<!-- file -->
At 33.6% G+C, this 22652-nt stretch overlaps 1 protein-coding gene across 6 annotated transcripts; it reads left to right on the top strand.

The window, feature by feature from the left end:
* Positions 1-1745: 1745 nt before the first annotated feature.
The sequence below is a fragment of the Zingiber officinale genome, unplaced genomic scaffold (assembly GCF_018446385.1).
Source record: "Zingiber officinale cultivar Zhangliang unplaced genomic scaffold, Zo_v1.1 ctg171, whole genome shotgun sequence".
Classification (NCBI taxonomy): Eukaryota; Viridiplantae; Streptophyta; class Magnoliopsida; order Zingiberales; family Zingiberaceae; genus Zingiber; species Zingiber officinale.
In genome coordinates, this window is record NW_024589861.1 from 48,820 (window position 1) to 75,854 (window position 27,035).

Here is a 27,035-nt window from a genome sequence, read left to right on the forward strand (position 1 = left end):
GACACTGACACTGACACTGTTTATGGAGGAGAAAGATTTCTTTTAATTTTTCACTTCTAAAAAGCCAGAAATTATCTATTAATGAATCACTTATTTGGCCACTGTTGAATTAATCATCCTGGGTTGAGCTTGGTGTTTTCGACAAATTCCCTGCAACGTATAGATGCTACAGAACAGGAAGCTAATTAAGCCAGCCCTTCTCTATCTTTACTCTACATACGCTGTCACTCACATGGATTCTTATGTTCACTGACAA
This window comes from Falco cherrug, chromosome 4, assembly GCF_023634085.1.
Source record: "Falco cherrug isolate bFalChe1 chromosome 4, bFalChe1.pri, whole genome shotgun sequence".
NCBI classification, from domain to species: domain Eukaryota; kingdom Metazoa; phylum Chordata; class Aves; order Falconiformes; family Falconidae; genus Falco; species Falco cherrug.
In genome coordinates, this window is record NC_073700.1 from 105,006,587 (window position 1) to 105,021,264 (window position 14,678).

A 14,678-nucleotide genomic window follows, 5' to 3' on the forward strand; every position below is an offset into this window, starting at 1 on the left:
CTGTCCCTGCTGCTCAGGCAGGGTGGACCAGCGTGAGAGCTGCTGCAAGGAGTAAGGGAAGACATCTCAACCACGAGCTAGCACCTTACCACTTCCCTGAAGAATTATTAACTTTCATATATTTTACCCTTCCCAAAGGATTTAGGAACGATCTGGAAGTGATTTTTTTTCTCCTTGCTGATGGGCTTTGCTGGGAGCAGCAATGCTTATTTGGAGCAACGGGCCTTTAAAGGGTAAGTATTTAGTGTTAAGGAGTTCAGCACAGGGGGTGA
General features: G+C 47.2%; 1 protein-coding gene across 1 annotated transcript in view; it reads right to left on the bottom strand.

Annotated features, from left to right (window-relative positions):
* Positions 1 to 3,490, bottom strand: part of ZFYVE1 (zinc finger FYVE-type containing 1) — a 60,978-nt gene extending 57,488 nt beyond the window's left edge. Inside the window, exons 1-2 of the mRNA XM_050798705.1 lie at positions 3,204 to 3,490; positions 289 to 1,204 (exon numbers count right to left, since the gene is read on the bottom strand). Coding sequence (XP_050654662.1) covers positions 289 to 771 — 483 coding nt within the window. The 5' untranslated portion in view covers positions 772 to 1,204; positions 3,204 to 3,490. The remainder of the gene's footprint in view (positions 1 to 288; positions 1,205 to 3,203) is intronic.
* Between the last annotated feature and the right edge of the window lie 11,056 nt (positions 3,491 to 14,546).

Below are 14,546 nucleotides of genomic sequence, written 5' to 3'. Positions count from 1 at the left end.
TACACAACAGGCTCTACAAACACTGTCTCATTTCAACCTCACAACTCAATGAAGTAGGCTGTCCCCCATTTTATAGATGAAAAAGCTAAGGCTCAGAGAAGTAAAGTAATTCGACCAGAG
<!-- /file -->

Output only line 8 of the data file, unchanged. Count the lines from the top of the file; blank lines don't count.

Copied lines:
Here is a 27,035-nt window from a genome sequence, read left to right on the forward strand (position 1 = left end):